The word mortgage literally means ‘death pledge’, and while the ‘death’ part of the phrase originally referred to the way in which the pledge would only be considered finished once the debt was repaid, anyone who has recently moved from a fixed-rate loan of this type onto a tracker product could be forgiven for feeling an impending sense of doom.
If you find yourself in this situation, the thought of investing any spare cash is likely to be at the back of your mind. And, if possible, the thought of investing in the UK consumer is likely to be even further behind. But it’s always worth looking past your own personal experiences and emotions when making investment decisions. A small amount of analysis suggests the impact of interest rate rises on the UK consumer will be more muted than newspaper headlines would have you believe.
Only about 30% of households in the UK have a mortgage. A larger proportion own their home outright. Meanwhile, a significant number of homeowners fixed their mortgages when rates were low, meaning it will take time for the impact of monetary tightening to filter through. While the Bank of England base rate stands at 5%, the average figure paid by a UK mortgage holder is just over 2.5%.
Admittedly, these are repricing upwards at 6-7bps each month, meaning that while interest rates currently represent a small headwind to the UK consumer, it is one that is gathering momentum.
Just 2.5 months ago, the average five-year mortgage stood at about 4.5%. Given where swap rates are today, we’d expect new fixed-rate mortgages of this length to settle between 5.5% and 6% in the coming months.
UK households on fixed-rate mortgages that will refinance in 2023 at a rate of 4.5% will pay an additional £10bn of annual interest – money that won’t be spent in the economy – compared with today. At 5%, that figure rises to £12bn, while at 5.5%, it’s £14bn. And that’s not just for this year: we will see a similar headwind for households re-financing in 2024 and the first half of 2025, by which point the UK mortgage book will have largely priced out the exceptionally low interest rates of the past decade. Whilst this is a significant repayment shock for the households involved, this will be partially offset by a combination of principal repayments and elevated wage inflation since the mortgages were last refinanced.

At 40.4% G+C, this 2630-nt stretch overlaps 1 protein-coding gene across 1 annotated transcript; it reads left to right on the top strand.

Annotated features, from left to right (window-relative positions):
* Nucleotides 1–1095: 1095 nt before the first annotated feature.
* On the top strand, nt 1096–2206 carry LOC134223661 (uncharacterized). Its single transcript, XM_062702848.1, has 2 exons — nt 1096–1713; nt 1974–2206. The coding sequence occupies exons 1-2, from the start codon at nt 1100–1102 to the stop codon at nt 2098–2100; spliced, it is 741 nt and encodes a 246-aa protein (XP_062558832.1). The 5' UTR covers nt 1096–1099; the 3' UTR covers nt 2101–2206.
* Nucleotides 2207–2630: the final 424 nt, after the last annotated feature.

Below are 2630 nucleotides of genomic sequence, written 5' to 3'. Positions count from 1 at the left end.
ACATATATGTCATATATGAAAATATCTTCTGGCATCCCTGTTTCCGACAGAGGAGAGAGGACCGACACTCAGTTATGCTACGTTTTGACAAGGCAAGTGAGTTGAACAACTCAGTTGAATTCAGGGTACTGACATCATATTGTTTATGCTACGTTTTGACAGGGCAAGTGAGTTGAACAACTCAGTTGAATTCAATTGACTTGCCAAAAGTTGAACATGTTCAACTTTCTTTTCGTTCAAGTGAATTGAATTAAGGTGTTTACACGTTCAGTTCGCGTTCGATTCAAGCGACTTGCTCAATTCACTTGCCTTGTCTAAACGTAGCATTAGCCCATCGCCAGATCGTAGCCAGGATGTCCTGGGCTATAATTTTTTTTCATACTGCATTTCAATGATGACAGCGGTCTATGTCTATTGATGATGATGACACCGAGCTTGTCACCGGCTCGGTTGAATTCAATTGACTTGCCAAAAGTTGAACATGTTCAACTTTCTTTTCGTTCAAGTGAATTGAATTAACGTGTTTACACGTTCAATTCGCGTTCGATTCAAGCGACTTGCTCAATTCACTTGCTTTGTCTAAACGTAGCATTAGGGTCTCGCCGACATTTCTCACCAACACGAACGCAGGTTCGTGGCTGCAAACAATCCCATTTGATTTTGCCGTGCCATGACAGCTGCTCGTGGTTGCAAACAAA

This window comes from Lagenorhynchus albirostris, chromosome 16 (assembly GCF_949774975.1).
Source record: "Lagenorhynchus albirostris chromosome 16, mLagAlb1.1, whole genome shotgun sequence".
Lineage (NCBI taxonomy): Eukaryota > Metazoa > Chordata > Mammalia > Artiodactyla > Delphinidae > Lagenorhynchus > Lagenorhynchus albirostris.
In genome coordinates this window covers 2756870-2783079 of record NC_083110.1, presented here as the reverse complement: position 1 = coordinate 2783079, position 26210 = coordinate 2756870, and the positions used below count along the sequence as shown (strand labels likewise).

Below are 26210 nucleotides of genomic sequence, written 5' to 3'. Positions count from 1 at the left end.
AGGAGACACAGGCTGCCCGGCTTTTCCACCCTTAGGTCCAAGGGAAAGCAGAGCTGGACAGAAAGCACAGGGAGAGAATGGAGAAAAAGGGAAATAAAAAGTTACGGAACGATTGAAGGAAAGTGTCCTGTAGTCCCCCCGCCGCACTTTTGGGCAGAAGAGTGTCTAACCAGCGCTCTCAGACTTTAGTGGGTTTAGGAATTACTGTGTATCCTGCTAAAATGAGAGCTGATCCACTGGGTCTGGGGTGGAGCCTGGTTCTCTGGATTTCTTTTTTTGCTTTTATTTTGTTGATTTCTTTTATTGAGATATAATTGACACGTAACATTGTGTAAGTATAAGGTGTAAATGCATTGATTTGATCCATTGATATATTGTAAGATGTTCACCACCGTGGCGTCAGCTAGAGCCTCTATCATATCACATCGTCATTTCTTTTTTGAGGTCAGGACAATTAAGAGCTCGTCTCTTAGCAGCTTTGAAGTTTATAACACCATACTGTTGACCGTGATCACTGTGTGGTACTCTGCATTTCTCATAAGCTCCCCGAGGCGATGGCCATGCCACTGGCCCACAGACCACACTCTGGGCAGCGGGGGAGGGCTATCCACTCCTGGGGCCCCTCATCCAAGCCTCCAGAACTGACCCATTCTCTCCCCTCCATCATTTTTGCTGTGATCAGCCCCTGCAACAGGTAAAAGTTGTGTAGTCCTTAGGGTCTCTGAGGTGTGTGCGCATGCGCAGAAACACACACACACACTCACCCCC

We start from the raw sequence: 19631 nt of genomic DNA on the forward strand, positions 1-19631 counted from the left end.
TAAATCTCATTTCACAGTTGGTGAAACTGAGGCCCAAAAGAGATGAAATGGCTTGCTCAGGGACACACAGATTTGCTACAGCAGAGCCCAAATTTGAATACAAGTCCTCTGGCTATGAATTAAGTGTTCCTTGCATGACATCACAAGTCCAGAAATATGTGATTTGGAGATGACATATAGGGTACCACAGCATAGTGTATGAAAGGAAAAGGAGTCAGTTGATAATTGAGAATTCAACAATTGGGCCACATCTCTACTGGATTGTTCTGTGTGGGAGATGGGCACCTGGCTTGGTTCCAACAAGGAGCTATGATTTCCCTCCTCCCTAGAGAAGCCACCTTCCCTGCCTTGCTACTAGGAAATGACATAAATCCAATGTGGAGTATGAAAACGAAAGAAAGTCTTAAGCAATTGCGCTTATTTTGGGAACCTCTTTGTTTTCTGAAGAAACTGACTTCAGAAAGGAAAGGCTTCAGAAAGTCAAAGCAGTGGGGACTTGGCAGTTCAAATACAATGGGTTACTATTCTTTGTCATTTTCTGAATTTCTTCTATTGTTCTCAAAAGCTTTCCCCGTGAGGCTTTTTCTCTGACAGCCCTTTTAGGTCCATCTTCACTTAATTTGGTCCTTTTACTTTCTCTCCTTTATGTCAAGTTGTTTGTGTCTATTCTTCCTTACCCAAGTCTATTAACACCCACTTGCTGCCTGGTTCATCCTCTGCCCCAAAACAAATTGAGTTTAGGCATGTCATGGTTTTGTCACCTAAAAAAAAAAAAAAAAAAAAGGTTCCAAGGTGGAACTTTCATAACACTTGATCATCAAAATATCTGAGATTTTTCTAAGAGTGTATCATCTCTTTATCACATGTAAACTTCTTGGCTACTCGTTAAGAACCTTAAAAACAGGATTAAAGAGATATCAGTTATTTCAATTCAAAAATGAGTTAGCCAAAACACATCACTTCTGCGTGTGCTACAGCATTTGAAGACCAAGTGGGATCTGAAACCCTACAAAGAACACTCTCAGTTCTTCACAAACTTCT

But in aggregate, it is not all bad news for the UK consumer – firstly, the rise in mortgage rates will be partially offset by the falling gas price, with utility bills set to be £10bn lower this year than last if energy costs continue to fall. Secondly, the rise in interest rates will also benefit the pool of savings in the UK, which is far larger than the pool of mortgages, meaning anyone with cash in the bank and no debt to service will be better off in nominal terms.
This helps to explain why the UK economy has surprised to the upside. Whereas in November, the Bank of England was predicting we would enter one of the longest and deepest downturns since the war, today the forecast is that we will avoid a recession completely. Unemployment is expected to remain low, while take-home pay is rising. This is reflected in improving consumer confidence, which should feed through to a reduction in the savings rate – this currently stands at 8.5%, compared with a typical level of between 4 and 6%, and every 1 percentage point fall in this figure should equate to an additional £15bn of consumer spending.
The resilience of the economy is reflected in recent strong numbers from retailers, airlines and pub and restaurant stocks. Next is one example. Simon Wolfson is a prudent CEO and not the type who will hurry to readjust profits guidance upwards, yet just a couple of weeks ago, he did exactly that.
Obviously, you can’t ignore the impact of bond yields on equity prices. However, in a world where low interest rates have caused the majority of equity markets to substantially re-rate over the past decade, the UK equity market has de-rated. Take, for example, HSBC – a global bank listed in the UK. Today its P/E ratio is just over half its level in 2011 – when medium-term interest rates were last at similar levels – while its prospective dividend yield of over 7.5% is more than double. For stocks with exposure to the UK domestic economy, the discount is often even greater.
The UK equity market is trading at valuations well below historical averages
Source: FactSet, Goldman Sachs Global Investment Research
Remember, the FTSE All Share delivered the highest return of any major regional index last year, and its low relative value compared with the rest of the world leaves it well placed to continue to recover the underperformance seen relative to global markets over the last decade.
Unlike the word ‘mortgage’, there is nothing half-dead about the UK market – if anything, it is only sleeping. It might be a good idea to invest before other people wake up to its potential.
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